Months Later, Is Tokyo Different after the Tsunami?

Japanese Flag
Shinjuku, a major neighborhood (ward) in Tokyo

Narita Airport was empty. Did I just make a mistake? Should I have listened to my Chicago friends’ warnings? That it’s too soon to go back to the city I love, that I should consider the tsunami and the radiation months after the incident even though Tokyo is more than 30 miles away? “That can’t be the truth!” I assured myself.  At customs, there was one person in front of me and no one behind me.  Once it was time to collect the luggage I breathed a sigh of relief because there was more than 10 suitcases to be picked up. “Have you seen this before?” I asked the man collecting his luggage next time. “I’ve never flew to Narita before so I can’t really tell you” he answered with a worried smile.

Delicious Sushi at Hanasanshou in Tokyo

That was the last time I had any emotion resembling a worry about what others thought and what I thought might be different in Tokyo. Once I got on the NEX (Narita Airport Express train to Tokyo) and arrived in Tokyo it was exactly the same Tokyo that I knew would be there waiting for me.  I admit, there were several posters and signs on hotels, some train stations and restaurants alerting customers on what to do in case of an earthquake. There are also other noticeable things. At least from my point of view.  I didn’t see as many tourists as I did last year when I traveled to Tokyo. Granted I was only there for 4 days and didn’t do as much exploration (even though I’ve slept for about 12 hours in the duration of the entire trip) as I would have otherwise but you can definitely tell there are less outsiders in Tokyo.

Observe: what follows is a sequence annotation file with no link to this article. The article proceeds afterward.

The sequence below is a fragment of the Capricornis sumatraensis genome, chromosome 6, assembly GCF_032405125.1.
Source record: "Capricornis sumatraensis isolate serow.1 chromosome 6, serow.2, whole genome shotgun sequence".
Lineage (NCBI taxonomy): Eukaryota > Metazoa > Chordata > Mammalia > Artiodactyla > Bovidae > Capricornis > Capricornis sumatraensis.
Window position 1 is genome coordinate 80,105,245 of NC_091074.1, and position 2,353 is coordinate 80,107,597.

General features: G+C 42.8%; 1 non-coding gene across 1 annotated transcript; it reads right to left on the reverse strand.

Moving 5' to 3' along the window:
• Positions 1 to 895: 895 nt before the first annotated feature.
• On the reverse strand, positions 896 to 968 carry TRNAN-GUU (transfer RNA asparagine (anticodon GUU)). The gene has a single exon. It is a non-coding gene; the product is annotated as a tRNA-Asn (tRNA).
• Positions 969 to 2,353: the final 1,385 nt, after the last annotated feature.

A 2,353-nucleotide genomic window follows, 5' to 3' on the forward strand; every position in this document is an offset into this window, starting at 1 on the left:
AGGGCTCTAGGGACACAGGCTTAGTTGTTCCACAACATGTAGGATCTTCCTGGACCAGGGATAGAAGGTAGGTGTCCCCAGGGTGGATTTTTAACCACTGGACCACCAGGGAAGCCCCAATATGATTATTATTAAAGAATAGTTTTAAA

In all honesty, I felt as safe there as I would have been in downtown Chicago, if not safer. Transportation, restaurants and shops were functioning in the same level of immaculate customer service, warm smiles and grateful bows that I’ve came to expect of Tokyo. The streets were alive with people. I’ve felt comfort in being packed inside a train. Despite unproven rumors, I ate SUSHI and it was AMAZING! I had a wonderful time meeting friends and making new ones.

Asakusa in Tokyo
Asakusa ward, most famous for the Sensō-ji, a Buddhist temple.

That’s not to say everything is 100%  like it was. The Tokyo community will be working very hard this summer to conserve power usage. Few ways this is going to be done is by having workers at certain companies start work earlier (around 7:30am) and leave sooner than normal so to use less air conditioning. Other officials are encouraged to implement “Super Cool Biz” a way for employees to wear light clothing, such as polo shirts and households across Tokyo are advised to use electric fans instead of air conditioners, unplug appliances when not in use, and raise temperature settings on refrigerators. That said, if any nation would be able to rise again from such great devastation it would be Japan, the land of the rising sun!


So please if you had any worries to travel to Tokyo, or Japan, do not hesitate for a moment or worry about any danger to you. A little heat never hurt nobody!  I do have one important advice that I wish would prepare you for a trip you’re thinking of taking to Japan. Bring an extra suitcase for all the shopping you’ll be doing and try to bring relaxed clothing because you will be eating the best the dinning world has to offer!

NOTE: To see more photos from my trip, head over to this post and feast your eyes.


With a group of friends (old & new) in Shibuya, Tokyo!

Sami Ari

Sami Ari is a lover of everything Chicago, from the Chicago Shakespeare Theater to the Magnificent Mile to the Promontory Point in Hyde Park. Addicted to tweetups and meeting new people as well as seeing films and writing all about it on and tweeting at @samiari Always a learning sponge absorbing everything about Tech, Social Media, Marketing and PR.

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